In my estimation Barnes Kasson Hospital is a great asset to the community. Be thankful you have it. I think Sara Iverson and her entire staff are to be congratulated for doing an outstanding job. They all care for the patients.

As for missing some of their payments and not having them on time, how many of you have ever had to make a late payment? But, I bet you never saw any reduction in the care you received because of it.


Jean Lowden

Dundee, NY

Hats Off!

On Sunday night, August 20, at approximately 10:15 p.m., a friend and I came upon an accident on State Street in Oakland. This is the second time I had the experience of helping out the Susquehanna Fire Department.

I’d like to say that the Susquehanna Fire Department has a great group of men and women working for Susquehanna, and to remind everyone that these people are all volunteers who left their homes to help out in a time of need.

I got firsthand experience working with these folks – my hat’s off to you all.


Shirley Decker

Susquehanna, PA

ATVs Are Not Allowed

The Rail–Trail Council of NE PA would like to remind trail users that the D & H and O & W Rail–Trails are closed to ATV and dirt bike use. The trail is signed, indicating that no ATVs are allowed. The council has a security firm which patrols on a regular basis. This summer, over 20 criminal trespass violations have been issued and upheld in district court. These violations will cost at least $150 and can now include costs associated with trail surface damage. The council has decided that ATV patrols will increase over the next few weeks. Please keep off the trails with motorized vehicles.


Lynn M. Conrad

Rail–Trail Council of NE PA

Could It Be?

The accusation that Barnes-Kasson Hospital is in default of payments to the county for its debt has not been denied. By terms of the B-K agreement with Susquehanna County, a commissioner is to be a member of the Board of Directors of B-K.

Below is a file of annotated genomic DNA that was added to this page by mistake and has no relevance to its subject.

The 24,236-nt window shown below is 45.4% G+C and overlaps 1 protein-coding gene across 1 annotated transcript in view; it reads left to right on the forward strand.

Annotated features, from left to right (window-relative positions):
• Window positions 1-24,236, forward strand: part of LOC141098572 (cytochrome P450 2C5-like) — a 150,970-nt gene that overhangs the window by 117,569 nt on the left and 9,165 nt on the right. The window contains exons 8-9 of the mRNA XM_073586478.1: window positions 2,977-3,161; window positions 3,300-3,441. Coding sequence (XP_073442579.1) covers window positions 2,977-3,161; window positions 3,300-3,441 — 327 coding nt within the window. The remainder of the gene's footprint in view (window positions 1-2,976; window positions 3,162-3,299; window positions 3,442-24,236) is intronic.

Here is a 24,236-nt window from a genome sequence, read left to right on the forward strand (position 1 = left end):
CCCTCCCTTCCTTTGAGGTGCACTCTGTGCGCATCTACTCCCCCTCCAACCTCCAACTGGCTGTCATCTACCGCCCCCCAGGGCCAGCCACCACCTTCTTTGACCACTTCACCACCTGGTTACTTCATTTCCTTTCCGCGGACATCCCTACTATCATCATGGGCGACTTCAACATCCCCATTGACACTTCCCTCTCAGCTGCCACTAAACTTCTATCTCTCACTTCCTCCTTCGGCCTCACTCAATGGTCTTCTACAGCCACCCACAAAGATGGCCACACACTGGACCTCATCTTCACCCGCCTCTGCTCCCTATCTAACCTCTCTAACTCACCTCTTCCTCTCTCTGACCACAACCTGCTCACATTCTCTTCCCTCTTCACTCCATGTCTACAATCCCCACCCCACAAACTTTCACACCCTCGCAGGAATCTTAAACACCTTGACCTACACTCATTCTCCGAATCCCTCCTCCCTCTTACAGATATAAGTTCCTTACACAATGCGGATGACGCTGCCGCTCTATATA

In a letter to the editor of the County Transcript, signed by Mrs. Kelly and Mrs. Warren, B-K Hospital is presently experiencing issues. May we assume that one of these ladies attends the B-K board meetings? Should she not publicly address these issues in the proper forum, i.e. commissioners’ meetings? Could one of these issues be the management of B-K, and specifically, longtime hospital administrator Sarah Iveson?

Could it be disclosed how many members of her direct family are on her payroll? Her personal salary is listed in the public record, on the tax return Form 990. I wonder if she works 22 hours a day to earn her six figures?

Fact – hospital administrators are not licensed in PA. No special education is required.

Fact – nursing home administrators are licensed in PA. This requires training, passing the exam and specific continuing education courses on a regular basis.

Who is writing this letter?

I am a founder of the Montrose Hospital (1956), today Endless Mountains Health Systems (EMHS). For most of its years it was my family business, and not a charity, able to receive tax-deductible donations or public moneys and grants. Why did we do this? Because we needed a place to work, or else move away. But we liked Montrose.

At one time I served as our hospital administrator; at another time as our licensed nursing home administrator. I never had a salary from either. Did we have regular board of directors’ meetings? Yes. Was this public record? No. Who did oversee? The Joint Commission on Accreditation of Hospitals. Were we accredited? Yes indeed, for most of our years.